The hottest industrial data in China leads the pac

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China's industrial data are leading the pack

mainly driven by the growth of domestic demand, China's manufacturing output increased significantly in October, in sharp contrast to the general slowdown in other parts of Asia

the purchasing managers' index (PMI) released by the China Federation of logistics and purchasing rose from 53.8 in September to 54.7 in October, indicating that despite Beijing's efforts to slow the economy to avoid an asset foam, growth is still strong. The widely watched HSBC China Manufacturing Purchasing Managers' index, also released on Monday, rose from 52.9 to 54.8. This is one of the largest month on month growth since the data was first released in April 2004

purchasing managers' index above 50 points indicates economic expansion, otherwise it indicates economic contraction. The latest data showed that China's manufacturing industry rose rapidly for the third consecutive month in October

HSBC said that the speed of Chinese manufacturing enterprises expanding new businesses reached a six-month high, compared with a relatively small increase in export orders, indicating that the growth was mainly from the domestic market

Quhongbin, chief China economist of HSBC, said that these strong figures showed that China's economy would grow at an annual rate of about 9% in the fourth quarter of this year

China's figures are in sharp contrast to the PMI figures reported by South Korea, Taiwan and Japan. The manufacturing industry in these regions was suppressed during the global financial crisis. After the crisis, it experienced rapid growth, but now it continues to slow down

the HSBC Taiwan PMI index fell to 48.6 from 49 in September, falling for three consecutive months, indicating that the problem of CPLD design and operation of economic universal testing machine is shrinking. The HSBC South Korea PMI index fell from 48.8 to 46.7, below 50 for the second consecutive month

the Nomura Japan manufacturing purchasing managers' index released last Friday fell from 49.5 to 47.2, contracting for the second consecutive month. This shows that the Japanese economy is slowing down, and the strong yen is hurting most Japanese manufacturers

the slowdown in industrial activity in other parts of Asia outside China suggests that economic growth is slowing, although the region has experienced very high growth rates after the global financial crisis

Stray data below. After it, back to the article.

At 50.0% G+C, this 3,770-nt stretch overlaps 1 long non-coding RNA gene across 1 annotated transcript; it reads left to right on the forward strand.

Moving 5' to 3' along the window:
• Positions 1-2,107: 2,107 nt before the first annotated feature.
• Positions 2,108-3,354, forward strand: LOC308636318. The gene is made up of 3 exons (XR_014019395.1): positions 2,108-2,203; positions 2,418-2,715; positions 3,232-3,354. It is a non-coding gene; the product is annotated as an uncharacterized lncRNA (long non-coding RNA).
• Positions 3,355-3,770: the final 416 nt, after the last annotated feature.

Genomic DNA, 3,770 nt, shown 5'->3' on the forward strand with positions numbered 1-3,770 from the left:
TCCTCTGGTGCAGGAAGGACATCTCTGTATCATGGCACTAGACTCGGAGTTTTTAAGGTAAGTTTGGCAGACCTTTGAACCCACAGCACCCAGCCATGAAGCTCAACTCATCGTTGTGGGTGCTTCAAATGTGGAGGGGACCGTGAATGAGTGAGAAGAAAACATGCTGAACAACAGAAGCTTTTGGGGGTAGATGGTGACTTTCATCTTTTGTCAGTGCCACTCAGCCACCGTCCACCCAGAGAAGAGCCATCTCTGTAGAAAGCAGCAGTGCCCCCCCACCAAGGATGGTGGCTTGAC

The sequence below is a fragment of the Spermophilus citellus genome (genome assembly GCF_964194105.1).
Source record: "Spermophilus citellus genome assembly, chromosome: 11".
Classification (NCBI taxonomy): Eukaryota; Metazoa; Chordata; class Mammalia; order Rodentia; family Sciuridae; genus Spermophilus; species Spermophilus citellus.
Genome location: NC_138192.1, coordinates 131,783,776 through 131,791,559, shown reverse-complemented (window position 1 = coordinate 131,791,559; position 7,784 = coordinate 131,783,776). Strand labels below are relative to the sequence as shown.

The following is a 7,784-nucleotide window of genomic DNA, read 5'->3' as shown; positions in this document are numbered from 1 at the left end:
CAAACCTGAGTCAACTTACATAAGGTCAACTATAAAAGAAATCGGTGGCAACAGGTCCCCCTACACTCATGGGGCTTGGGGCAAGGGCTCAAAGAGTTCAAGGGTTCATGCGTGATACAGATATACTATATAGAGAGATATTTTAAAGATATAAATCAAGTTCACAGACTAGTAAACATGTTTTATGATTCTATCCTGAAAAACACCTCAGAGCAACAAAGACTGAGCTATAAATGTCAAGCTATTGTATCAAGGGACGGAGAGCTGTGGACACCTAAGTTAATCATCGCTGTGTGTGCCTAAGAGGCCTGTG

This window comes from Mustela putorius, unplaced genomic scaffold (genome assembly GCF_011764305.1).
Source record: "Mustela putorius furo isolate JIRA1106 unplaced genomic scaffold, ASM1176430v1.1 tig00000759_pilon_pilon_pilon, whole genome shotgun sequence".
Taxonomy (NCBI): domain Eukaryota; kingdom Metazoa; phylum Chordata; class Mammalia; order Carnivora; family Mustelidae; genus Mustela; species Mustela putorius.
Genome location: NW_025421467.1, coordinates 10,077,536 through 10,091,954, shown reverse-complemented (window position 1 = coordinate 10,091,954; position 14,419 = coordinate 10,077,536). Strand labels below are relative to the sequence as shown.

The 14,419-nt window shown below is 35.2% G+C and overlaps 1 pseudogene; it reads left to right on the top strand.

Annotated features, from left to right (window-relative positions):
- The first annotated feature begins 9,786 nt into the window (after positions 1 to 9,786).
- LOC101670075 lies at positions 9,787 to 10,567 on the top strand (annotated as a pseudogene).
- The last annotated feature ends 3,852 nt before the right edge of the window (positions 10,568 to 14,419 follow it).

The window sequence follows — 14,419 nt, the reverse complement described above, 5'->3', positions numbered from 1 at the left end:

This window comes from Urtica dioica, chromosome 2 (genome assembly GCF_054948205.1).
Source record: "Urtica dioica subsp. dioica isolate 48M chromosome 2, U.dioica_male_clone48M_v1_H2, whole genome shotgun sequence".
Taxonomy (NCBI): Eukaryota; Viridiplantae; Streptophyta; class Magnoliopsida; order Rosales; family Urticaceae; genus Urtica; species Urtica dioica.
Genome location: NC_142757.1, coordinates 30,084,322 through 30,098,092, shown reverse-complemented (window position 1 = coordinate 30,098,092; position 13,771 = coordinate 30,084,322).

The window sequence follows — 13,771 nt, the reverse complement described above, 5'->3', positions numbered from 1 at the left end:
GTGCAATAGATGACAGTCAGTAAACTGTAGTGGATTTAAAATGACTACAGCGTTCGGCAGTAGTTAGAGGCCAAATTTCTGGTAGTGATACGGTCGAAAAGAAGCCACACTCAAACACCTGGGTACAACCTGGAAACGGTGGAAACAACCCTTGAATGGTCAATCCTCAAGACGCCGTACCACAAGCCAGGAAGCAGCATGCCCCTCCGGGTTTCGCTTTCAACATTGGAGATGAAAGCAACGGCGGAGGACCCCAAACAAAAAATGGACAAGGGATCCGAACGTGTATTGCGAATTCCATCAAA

from April 2009 to June this year, the gross domestic product (GDP) of the region except Japan soared by 9%, mainly due to the 25% growth rate of industrial production in the same period. This reflects that the growth of domestic consumption has fully compensated for the decline in exports to western developed economies

the first clear signal that Asia's overall economic growth may be slowing comes from Singapore. The preliminary GDP data for the third quarter released by Singapore in October showed that after seasonal adjustment, the country's economy contracted by 19.8% month on month, much larger than the consensus expected

in comparison, the growth rate of the country's economy in the second quarter was 24% and 45.7% in the first quarter. Affluent Singapore is often the vane of Asia. When the financial crisis came in 2008, Singapore was the first country in Asia to begin recession; A year later, it was also the first country to resume growth

the calculation of Credit Suisse, an investment bank, shows that except for Japan and China, the growth rate of industrial production in Asia will fall to the lowest level of 3.5% in January next year, while the long-term average of this growth rate is 6.1%

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what reveals the slowdown trend of production is the gradually declining PMI index. This index tracks a series of indicators, such as business confidence, price, how many years it will take and the number of new orders. Some leading indicators in Singapore and Australia showed a contraction in October, and even fast-growing India is expected to report a slowdown

although the growth rate of manufacturing industry in many countries has slowed down, no country is expected to fall into depression again. The Asian Development Bank (ADB) raised its GDP growth forecast for Asia except Japan from 7.5% to 8.2% in 2010, and expected the GDP growth of this region to reach 7.3% in 2011

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